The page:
Saturday, September 28, 2013

Number of CAT aspirants at seven-year low; MBA degree falls from grace

The number of applicants for CAT (Common Admission Test) 2013 has dipped to a seven year low, indicating that an MBA degree has fallen from grace in the backdrop of a dull economy, escalating costs and uncertain placements. Only around 196.000 vouchers have been sold for this year's common admission test to 13 of the premier Indian Institutes of Management (IIMs) and 120-odd non-IIMs, marking a nearly 33% comedown from a high of 290,000 in 2008.

Till September 26, the last day of online registrations, 196,095 vouchers had been sold, said CAT 2013 convenor Rohit Kapoor of IIM-Indore. Registrations for the test closed at 194,514.

The last time CAT had seen such few takers was in 2006, when some 191,000 students had appeared for the test. Ironically, the lower interest comes at a time when IIMs have added 115 seats, taking the tally across these 13 institutes alone to a total of 3,335. The IIMs and test-conducting firm Prometric had been preparing for more students to appear for CAT 2013 — to be conducted from October 16 to November 11, 2013 — with the test centres spread across 40 cities against 36 last year.

Despite a greater number of seats, interest from candidates seems to be waning, with an MBA degree no longer seen as guaranteeing a good job. "At one time, an MBA was perceived to be the ticket to a good job and a good life," says Amitabh Jhingan, Partner, Transaction Advisory Services and National Sector Leader - Education, E&Y. "That story hasn't played out."

He says that a number of MBA institutes which have sprung up are not providing students any jobs. Some of those have even wound up. "At the top 10-20 institutes though, there is unlikely to be a drop in interest or a lowering in cut-offs," says Jhingan. Agrees Anindya Sen, Dean (Academic) at IIM-Calcutta: "There was a time when it was all about the craze for an MBA degree. Now that is changing."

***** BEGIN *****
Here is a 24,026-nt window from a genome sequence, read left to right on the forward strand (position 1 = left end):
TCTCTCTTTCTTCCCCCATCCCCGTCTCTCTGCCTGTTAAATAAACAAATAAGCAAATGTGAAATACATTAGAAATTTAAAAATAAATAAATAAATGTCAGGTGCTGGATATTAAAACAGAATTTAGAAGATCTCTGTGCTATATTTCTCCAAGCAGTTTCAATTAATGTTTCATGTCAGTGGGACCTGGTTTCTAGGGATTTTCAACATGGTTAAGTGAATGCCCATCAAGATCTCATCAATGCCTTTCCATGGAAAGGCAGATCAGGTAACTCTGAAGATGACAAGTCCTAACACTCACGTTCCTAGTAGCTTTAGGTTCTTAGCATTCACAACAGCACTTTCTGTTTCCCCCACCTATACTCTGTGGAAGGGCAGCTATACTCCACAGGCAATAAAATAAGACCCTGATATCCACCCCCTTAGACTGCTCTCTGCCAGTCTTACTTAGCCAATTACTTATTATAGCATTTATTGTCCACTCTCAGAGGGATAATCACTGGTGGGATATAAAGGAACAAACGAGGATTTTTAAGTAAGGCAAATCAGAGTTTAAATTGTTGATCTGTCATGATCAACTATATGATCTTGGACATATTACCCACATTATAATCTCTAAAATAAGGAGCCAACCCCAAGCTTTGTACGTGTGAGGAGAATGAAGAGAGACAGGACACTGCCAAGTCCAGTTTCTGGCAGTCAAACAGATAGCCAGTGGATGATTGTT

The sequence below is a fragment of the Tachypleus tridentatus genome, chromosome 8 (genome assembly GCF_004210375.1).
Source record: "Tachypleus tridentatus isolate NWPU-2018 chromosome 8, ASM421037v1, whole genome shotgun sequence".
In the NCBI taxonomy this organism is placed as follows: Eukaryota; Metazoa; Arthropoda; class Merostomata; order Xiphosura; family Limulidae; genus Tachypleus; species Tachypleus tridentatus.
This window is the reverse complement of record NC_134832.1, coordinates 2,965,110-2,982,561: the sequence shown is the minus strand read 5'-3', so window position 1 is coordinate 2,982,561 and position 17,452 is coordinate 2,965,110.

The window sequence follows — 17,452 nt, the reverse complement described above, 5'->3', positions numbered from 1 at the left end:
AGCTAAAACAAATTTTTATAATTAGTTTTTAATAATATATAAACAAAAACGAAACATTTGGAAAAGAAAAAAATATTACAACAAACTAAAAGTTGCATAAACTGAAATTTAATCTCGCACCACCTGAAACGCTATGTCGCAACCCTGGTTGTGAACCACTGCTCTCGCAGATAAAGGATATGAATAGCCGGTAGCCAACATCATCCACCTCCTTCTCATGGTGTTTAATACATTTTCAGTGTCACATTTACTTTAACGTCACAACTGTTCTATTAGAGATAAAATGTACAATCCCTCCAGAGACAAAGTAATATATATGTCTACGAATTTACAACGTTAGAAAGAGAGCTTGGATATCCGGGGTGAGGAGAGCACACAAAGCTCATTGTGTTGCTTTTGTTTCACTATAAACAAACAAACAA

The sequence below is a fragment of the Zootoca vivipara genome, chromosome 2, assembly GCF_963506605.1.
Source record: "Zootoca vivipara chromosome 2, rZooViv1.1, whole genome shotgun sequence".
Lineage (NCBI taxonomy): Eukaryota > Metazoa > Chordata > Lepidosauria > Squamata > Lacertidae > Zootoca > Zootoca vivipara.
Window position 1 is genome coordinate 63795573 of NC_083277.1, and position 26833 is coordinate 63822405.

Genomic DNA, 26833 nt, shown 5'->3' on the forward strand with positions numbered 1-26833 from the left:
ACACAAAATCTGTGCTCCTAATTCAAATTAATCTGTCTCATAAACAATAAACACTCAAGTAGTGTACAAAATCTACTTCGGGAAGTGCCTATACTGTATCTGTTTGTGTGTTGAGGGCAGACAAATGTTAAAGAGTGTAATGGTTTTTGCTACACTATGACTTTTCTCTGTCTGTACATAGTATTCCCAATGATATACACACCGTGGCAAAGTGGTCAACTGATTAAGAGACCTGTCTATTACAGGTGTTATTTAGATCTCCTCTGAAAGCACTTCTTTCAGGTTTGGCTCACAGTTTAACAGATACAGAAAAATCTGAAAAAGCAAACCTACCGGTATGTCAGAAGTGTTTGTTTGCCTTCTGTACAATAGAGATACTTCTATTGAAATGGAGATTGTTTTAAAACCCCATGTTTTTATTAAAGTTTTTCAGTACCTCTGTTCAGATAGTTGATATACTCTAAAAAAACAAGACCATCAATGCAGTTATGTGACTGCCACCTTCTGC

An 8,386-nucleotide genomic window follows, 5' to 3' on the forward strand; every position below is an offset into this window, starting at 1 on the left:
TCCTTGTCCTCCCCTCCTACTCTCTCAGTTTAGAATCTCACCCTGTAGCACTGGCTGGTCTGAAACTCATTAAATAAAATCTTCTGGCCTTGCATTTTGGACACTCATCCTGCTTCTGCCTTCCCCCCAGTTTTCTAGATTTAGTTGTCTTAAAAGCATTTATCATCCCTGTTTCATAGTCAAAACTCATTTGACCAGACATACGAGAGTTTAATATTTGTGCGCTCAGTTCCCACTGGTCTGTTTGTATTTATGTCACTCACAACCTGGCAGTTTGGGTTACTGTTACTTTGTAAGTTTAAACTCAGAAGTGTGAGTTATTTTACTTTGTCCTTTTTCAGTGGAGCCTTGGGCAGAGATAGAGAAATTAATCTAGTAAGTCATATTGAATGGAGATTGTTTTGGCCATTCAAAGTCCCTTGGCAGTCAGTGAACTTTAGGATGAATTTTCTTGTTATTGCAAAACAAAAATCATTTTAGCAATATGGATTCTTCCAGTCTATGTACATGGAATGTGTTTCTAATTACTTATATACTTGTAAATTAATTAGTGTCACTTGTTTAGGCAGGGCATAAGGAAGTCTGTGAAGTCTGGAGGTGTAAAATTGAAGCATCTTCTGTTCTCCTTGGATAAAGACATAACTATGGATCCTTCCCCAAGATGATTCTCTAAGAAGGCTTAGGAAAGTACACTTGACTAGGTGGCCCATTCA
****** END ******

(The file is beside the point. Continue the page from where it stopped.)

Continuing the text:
Students realise, he adds, that other than at a handful of B-schools at the top, the expenses of acquiring a management education are not worth it in terms of the returns. "On the supply side too, a lot of B-schools have closed down. This is a market correction of sorts," he says.

IIM-Indore's Kapoor, who in some reports had been attributed to be expecting voucher sales of 250,000-plus, says: "The decline in registration numbers doesn't bother us because 193,000 is itself a huge number and this time round, we will have more serious and focused candidates sitting for the exam," he says. "The reasons for the decrease in numbers may be varied — the economy, job market and other such issues may have deterred many from applying for the test," said Kapoor.

The MBA boom spawned the rise of a spate of second-rung B-schools. When the market was good and jobs were plentiful, every institute kept increasing its fees. But as economic conditions worsened and so also the job market, placements of students became tough. Despite the schools' inability to place students, they didn't lower their fees.

Saddled with huge batch sizes and a slow job market, even the IIMs faced difficulty in placing the last 5% to 15% of their batches (ET, March 18, 2013). However, in many of the older IIMs' cases, fees have gone up by three to four times from 2007-09 levels when they charged an average of Rs. 400,000. For the Class of 2015, IIM-Lucknow charges around Rs. 108,000 after a fee cut, while at the top end, IIM-Ahmedabad and IIM-Bangalore charge Rs. 1.6 and Rs. 1.7 million, respectively.

One of the main reasons behind dwindling CAT registrations is return on investment. Other options are also proving attractive to students. "Today, if you take GATE (Graduate Aptitude Test in Engineering), you can end up in a public sector company and get a decent starting salary Rs. 1-1.1 million," says Satya Narayanan R., Chairman, Career Launcher. There are students who are reluctant to pay Rs. 1.6-1.7 million for an MBA. They prefer to work for some more time, save up and do an MBA from say an INSEAD, and get paid in dollars, he adds.

Source: The Economic Times, September 28, 2013

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